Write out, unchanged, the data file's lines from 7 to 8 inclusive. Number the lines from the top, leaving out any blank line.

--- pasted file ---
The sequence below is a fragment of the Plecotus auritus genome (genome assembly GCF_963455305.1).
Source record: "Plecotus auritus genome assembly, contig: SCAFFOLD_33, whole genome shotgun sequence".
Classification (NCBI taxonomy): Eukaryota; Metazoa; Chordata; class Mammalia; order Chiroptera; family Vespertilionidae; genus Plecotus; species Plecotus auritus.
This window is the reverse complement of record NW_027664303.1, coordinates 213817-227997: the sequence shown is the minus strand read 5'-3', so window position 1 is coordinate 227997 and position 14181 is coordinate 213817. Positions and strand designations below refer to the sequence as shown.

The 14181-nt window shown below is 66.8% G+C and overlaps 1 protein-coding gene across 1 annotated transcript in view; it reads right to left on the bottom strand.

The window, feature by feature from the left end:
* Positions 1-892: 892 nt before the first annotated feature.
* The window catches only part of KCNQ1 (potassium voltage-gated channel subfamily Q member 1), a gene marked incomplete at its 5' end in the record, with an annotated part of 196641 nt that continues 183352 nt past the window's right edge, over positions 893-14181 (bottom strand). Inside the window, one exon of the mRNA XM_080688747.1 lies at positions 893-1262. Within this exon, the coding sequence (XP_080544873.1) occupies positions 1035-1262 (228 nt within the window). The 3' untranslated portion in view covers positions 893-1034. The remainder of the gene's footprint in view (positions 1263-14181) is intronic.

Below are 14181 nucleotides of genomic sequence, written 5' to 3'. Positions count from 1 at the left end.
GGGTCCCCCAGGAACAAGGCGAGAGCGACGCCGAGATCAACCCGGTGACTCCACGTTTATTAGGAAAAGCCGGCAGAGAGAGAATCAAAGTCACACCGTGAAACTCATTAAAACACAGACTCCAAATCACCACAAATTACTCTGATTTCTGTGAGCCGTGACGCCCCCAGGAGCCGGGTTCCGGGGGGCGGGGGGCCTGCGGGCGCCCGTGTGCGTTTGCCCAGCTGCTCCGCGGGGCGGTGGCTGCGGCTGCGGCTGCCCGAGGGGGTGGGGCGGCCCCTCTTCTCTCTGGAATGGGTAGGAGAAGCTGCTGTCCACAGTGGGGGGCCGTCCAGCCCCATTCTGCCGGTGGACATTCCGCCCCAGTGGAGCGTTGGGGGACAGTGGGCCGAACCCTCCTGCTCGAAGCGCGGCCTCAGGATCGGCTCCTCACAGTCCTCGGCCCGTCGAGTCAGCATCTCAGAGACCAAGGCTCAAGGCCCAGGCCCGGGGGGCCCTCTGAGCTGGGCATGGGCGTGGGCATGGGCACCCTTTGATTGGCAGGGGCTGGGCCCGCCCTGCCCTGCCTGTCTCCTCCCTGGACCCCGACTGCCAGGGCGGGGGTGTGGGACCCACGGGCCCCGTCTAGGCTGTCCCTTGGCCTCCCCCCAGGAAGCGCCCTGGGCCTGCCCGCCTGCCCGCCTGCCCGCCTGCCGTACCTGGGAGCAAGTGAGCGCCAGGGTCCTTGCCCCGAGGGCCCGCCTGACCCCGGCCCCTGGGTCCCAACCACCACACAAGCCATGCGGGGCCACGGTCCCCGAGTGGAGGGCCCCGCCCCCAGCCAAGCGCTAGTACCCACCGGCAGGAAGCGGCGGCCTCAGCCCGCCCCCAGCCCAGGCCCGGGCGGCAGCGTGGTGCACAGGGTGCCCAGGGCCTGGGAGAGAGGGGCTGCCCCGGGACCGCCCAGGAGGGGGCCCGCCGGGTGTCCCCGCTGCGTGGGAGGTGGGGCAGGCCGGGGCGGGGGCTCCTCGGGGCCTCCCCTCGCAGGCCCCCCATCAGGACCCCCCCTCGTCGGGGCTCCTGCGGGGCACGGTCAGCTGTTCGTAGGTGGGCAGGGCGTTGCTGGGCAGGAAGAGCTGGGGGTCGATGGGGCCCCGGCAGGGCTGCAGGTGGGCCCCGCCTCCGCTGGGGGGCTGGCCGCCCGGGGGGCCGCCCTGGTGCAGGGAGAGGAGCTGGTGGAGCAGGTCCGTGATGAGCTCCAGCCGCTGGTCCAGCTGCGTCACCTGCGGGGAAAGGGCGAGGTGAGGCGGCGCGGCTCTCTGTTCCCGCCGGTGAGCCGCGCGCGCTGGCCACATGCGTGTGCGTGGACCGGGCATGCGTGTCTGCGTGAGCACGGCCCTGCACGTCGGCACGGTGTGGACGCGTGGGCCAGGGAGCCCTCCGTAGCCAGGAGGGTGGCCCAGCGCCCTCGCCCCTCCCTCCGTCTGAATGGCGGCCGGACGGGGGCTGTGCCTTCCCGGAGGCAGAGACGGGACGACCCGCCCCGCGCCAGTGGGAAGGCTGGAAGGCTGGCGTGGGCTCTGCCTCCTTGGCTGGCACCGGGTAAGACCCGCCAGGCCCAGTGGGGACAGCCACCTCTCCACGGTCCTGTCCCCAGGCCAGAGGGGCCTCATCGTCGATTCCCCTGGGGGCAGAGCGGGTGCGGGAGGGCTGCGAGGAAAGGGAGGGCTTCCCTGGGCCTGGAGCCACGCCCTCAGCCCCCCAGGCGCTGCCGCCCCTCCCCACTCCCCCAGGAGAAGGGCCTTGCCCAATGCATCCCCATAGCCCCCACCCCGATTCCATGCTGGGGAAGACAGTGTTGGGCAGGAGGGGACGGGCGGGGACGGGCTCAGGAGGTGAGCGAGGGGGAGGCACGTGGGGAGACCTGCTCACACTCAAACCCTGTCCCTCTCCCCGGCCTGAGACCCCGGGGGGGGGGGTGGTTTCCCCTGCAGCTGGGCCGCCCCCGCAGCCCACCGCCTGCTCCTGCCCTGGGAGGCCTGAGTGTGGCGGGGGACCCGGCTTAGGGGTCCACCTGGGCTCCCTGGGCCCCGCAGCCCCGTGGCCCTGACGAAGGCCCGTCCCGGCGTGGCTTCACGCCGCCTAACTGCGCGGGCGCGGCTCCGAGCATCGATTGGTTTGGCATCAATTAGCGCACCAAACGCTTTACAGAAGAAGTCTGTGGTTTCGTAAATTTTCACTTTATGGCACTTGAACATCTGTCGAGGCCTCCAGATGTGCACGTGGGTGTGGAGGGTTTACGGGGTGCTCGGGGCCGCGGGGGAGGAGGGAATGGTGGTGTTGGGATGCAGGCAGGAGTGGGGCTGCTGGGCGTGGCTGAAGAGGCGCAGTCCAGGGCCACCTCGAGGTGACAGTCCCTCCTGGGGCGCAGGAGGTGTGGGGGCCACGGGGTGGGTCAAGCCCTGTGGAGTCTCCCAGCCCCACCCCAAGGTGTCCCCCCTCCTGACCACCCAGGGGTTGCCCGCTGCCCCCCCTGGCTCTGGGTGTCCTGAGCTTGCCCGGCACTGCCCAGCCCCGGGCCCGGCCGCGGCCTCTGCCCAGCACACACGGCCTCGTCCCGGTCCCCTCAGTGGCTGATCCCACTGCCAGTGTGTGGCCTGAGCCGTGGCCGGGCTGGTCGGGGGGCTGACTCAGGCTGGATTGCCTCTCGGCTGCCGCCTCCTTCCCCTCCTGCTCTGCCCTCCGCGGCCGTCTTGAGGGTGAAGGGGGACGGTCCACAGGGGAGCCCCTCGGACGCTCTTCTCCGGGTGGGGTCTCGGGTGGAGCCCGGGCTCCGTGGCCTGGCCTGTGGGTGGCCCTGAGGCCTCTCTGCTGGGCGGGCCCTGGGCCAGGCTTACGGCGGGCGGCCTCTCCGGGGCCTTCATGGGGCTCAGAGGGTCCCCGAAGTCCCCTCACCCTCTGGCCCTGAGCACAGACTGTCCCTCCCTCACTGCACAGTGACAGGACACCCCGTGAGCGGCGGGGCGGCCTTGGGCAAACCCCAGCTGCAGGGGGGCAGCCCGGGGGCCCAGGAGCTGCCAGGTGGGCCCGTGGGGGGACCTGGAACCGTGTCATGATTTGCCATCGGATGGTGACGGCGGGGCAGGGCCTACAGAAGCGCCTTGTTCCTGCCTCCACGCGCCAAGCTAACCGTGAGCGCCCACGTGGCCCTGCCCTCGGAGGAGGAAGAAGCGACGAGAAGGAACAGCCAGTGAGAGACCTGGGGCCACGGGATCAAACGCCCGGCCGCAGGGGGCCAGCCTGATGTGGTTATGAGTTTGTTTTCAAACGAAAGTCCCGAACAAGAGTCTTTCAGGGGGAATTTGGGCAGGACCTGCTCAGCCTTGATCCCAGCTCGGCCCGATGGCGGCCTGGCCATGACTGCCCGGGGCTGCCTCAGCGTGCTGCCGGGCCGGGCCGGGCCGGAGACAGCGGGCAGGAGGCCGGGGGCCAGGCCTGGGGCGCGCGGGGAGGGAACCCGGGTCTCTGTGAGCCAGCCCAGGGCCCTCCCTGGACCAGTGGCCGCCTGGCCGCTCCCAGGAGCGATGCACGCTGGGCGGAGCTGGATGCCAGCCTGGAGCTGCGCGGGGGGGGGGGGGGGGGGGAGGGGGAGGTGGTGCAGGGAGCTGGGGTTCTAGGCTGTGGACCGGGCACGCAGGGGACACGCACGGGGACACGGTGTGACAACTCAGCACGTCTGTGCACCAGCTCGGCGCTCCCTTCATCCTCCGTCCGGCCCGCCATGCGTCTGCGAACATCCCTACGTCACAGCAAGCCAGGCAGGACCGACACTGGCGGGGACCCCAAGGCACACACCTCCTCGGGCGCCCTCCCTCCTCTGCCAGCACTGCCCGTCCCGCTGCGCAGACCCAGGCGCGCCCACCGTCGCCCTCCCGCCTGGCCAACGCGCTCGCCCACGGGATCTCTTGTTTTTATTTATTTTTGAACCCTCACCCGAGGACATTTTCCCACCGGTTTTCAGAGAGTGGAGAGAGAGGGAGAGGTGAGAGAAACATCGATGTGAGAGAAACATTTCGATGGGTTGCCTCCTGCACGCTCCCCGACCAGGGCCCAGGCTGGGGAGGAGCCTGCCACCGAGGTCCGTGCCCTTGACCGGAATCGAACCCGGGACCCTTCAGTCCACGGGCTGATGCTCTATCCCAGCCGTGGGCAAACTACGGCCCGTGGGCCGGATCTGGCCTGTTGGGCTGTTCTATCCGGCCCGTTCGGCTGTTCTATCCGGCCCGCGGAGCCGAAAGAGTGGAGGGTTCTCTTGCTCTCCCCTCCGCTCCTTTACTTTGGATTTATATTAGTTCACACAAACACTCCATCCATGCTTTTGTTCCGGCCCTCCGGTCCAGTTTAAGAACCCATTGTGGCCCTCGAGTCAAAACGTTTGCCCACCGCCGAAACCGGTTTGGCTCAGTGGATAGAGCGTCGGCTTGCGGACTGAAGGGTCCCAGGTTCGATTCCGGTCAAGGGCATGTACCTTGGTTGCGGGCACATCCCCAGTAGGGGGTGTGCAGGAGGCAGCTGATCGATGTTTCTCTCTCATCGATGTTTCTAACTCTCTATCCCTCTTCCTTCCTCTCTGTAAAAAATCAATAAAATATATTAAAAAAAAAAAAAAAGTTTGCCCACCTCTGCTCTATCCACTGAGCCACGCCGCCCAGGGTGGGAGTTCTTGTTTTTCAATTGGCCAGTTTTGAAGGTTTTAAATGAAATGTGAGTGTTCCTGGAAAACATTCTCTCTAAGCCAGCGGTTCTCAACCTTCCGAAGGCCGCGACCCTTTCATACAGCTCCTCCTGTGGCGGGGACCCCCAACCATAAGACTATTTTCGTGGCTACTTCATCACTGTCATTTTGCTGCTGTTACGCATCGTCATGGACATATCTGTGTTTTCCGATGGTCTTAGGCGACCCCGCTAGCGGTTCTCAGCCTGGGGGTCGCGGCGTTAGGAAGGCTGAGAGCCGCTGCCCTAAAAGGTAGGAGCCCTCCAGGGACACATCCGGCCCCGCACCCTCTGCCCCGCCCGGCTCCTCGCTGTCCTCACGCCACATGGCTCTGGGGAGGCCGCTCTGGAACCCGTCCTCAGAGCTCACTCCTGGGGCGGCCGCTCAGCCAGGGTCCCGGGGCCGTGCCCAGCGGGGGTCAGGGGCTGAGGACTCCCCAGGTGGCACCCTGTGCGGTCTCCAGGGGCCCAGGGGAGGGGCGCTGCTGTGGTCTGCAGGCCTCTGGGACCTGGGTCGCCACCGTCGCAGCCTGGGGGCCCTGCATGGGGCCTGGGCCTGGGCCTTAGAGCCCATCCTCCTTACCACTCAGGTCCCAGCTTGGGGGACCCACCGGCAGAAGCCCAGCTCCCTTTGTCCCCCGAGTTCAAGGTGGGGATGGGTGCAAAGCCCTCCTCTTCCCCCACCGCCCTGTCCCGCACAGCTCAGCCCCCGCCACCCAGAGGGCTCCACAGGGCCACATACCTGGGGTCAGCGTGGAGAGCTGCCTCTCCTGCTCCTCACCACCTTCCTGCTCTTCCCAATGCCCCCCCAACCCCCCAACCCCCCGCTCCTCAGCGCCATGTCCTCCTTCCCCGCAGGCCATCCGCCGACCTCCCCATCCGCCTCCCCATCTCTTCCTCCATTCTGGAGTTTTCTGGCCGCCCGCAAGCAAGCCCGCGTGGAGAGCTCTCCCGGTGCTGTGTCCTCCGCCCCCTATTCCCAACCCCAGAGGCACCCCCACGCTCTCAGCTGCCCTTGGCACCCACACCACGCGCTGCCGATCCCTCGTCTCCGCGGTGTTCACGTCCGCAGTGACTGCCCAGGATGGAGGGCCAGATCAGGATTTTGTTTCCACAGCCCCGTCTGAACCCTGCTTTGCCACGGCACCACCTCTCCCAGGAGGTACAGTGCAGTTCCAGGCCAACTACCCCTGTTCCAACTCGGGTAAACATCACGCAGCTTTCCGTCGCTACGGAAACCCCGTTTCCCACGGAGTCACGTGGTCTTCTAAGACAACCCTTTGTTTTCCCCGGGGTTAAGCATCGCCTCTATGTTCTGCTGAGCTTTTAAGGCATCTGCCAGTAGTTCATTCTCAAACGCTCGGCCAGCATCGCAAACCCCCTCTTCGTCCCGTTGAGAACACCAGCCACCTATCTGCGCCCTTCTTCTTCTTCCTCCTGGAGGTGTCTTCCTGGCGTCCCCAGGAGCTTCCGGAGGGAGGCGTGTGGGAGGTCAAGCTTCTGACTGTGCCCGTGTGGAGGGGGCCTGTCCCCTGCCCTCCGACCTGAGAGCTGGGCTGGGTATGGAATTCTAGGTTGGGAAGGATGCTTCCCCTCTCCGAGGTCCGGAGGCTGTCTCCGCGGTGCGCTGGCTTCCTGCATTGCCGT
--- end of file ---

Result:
* Positions 1-892: 892 nt before the first annotated feature.
* The window catches only part of KCNQ1 (potassium voltage-gated channel subfamily Q member 1), a gene marked incomplete at its 5' end in the record, with an annotated part of 196641 nt that continues 183352 nt past the window's right edge, over positions 893-14181 (bottom strand). Inside the window, one exon of the mRNA XM_080688747.1 lies at positions 893-1262. Within this exon, the coding sequence (XP_080544873.1) occupies positions 1035-1262 (228 nt within the window). The 3' untranslated portion in view covers positions 893-1034. The remainder of the gene's footprint in view (positions 1263-14181) is intronic.